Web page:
Another important and immediate current use of archaeology is in politics, whether its to justify ethnic cleansing (In Bosnia, Albania and during the second world war), or in arguments of national identity (BNP, Israel, Lebanon etc).

    Most of the human race find their ethnic background (their cultural heritage) very important as it defines who they are and where they came from. It gives them a history, a place in the world and a sense of pride in ‘their’ collective past.

    You seem to be in the minority

    Archaeology is the science from which questions about peoples past can be asked, and theories challenged. Hitler’s ‘airian culture’ theory can be disproved by archaeology.

    Racist claims that native English people are only the ‘White Anglo-Saxon Prodestant’ is nonsense when faced with the archaeological evidence of thousands of years of immigration, changes in ethnic identity and multi-racial contact.

    The combined evidence collected through archaeology is a vital dataset that is used in other disciplines including anthropology and medical science.

    Recently I read a little news snippet of how scientists have used skeletons excavated during archaeological digs to study the history (going back 12 000 years or more) of cancer. You see for most scientific study a long dataset into the past is really useful in studying patterns and finding solutions/causes.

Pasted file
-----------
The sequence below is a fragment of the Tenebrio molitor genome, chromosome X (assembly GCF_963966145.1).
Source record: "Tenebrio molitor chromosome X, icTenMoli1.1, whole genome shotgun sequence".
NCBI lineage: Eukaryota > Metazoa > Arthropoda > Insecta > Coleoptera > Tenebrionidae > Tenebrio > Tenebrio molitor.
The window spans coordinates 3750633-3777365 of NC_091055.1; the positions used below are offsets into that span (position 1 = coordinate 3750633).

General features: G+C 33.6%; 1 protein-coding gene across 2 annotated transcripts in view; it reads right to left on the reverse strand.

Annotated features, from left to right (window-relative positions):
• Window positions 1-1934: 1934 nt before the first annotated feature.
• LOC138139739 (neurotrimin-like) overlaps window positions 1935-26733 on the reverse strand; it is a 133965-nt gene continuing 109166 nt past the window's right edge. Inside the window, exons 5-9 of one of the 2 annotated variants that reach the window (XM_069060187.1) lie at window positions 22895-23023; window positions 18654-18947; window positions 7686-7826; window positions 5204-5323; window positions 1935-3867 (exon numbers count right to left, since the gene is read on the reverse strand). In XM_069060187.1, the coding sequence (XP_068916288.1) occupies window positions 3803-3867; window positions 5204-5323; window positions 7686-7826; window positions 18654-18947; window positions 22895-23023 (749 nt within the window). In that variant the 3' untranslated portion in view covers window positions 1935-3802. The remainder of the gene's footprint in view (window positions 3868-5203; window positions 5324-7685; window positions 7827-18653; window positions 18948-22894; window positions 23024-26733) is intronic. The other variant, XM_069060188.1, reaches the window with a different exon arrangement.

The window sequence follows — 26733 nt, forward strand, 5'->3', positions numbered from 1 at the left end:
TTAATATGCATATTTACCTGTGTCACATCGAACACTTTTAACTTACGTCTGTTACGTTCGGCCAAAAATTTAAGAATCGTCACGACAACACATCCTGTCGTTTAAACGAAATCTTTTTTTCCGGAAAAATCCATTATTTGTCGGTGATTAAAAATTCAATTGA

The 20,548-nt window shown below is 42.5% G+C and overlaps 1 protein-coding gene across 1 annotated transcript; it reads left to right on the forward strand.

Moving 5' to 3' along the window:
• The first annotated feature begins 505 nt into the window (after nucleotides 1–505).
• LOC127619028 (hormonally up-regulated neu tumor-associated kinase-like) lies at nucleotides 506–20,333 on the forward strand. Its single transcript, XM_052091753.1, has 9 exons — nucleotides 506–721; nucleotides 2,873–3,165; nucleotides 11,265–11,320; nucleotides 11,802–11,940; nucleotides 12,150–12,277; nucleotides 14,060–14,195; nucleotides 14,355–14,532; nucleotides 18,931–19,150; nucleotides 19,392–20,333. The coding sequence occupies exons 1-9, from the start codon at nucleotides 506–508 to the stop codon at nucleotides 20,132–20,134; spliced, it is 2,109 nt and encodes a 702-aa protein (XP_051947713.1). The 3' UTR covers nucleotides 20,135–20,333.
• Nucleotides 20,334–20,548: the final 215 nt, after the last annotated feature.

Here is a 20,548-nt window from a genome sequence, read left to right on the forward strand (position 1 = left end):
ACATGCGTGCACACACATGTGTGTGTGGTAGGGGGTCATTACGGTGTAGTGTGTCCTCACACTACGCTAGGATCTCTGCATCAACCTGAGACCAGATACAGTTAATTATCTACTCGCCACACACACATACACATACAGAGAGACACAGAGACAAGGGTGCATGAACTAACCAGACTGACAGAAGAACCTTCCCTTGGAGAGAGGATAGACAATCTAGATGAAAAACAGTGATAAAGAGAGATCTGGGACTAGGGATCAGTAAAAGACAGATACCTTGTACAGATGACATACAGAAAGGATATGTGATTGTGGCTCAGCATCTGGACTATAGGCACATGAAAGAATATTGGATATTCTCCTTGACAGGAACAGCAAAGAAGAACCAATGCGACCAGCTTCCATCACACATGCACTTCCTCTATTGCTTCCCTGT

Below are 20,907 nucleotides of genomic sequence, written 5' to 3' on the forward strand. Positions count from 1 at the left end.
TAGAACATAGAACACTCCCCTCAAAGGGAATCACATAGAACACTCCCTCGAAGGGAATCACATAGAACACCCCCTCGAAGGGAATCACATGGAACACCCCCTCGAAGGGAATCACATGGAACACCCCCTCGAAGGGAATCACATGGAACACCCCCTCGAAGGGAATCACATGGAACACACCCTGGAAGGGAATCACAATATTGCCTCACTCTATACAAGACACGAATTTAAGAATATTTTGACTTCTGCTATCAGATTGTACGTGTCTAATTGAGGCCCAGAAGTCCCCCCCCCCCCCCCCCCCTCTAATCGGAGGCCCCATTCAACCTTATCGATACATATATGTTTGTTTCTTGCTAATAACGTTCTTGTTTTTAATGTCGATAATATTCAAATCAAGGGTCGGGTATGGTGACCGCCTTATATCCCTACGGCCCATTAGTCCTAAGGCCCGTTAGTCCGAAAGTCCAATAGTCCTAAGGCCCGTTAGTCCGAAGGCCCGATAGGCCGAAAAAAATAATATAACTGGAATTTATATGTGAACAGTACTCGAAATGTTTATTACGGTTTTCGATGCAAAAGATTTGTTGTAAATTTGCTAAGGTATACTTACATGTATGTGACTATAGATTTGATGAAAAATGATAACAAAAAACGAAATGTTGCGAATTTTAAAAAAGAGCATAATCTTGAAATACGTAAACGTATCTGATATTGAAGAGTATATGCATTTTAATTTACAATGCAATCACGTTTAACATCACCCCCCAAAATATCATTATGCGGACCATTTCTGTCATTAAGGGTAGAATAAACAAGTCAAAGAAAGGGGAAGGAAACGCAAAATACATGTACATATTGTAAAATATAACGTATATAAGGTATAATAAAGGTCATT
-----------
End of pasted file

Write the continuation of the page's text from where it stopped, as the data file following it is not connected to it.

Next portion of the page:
Archaeological information can also been used in anything from climatology, evolution, sociology etc etc etc. the list is endless (but space here isn’t)

    I haven’t even touched on tourism…..

  9. @Eli Wallace We may have collectively lost out overall (it remains to be seen how well the planning process will hold up the ravages of the current regime) but the west was won nontheless. That the commercial sector is by far the biggest employer of archaeologists is prima facie grounds for accepting this point.

    @Jack Good set of points, with a whole bunch of well considered examples. I’m wondering whether DWMACK can be reasoned out of his current view point – if he was ever reasoned in there to begin with…

  10. Eli Wallache says:

    Meesta Wilkins